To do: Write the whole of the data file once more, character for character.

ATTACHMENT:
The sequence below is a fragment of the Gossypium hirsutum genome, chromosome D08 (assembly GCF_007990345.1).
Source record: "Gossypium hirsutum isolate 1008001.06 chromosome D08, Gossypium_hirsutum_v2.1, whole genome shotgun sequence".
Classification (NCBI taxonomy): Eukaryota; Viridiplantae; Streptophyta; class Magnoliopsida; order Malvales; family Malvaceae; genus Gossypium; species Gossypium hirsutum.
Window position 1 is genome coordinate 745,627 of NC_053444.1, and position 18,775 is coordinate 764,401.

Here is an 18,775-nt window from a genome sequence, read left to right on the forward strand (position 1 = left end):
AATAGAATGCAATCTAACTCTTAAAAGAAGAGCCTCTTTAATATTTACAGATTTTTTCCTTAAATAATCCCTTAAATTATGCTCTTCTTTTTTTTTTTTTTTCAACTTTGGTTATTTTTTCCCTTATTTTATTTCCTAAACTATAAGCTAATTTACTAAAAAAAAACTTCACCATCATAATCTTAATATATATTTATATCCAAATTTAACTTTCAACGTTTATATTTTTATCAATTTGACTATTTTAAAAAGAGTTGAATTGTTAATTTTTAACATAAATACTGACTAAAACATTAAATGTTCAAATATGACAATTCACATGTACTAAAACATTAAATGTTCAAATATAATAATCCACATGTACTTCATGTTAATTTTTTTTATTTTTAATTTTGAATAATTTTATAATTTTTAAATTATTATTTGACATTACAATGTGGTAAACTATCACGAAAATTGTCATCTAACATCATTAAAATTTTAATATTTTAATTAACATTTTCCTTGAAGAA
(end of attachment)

The sequence below is a fragment of the Gossypium hirsutum genome, chromosome D08 (assembly GCF_007990345.1).
Source record: "Gossypium hirsutum isolate 1008001.06 chromosome D08, Gossypium_hirsutum_v2.1, whole genome shotgun sequence".
Classification (NCBI taxonomy): Eukaryota; Viridiplantae; Streptophyta; class Magnoliopsida; order Malvales; family Malvaceae; genus Gossypium; species Gossypium hirsutum.
Window position 1 is genome coordinate 745,627 of NC_053444.1, and position 18,775 is coordinate 764,401.

Here is an 18,775-nt window from a genome sequence, read left to right on the forward strand (position 1 = left end):
AATAGAATGCAATCTAACTCTTAAAAGAAGAGCCTCTTTAATATTTACAGATTTTTTCCTTAAATAATCCCTTAAATTATGCTCTTCTTTTTTTTTTTTTTTCAACTTTGGTTATTTTTTCCCTTATTTTATTTCCTAAACTATAAGCTAATTTACTAAAAAAAAACTTCACCATCATAATCTTAATATATATTTATATCCAAATTTAACTTTCAACGTTTATATTTTTATCAATTTGACTATTTTAAAAAGAGTTGAATTGTTAATTTTTAACATAAATACTGACTAAAACATTAAATGTTCAAATATGACAATTCACATGTACTAAAACATTAAATGTTCAAATATAATAATCCACATGTACTTCATGTTAATTTTTTTTATTTTTAATTTTGAATAATTTTATAATTTTTAAATTATTATTTGACATTACAATGTGGTAAACTATCACGAAAATTGTCATCTAACATCATTAAAATTTTAATATTTTAATTAACATTTTCCTTGAAGAA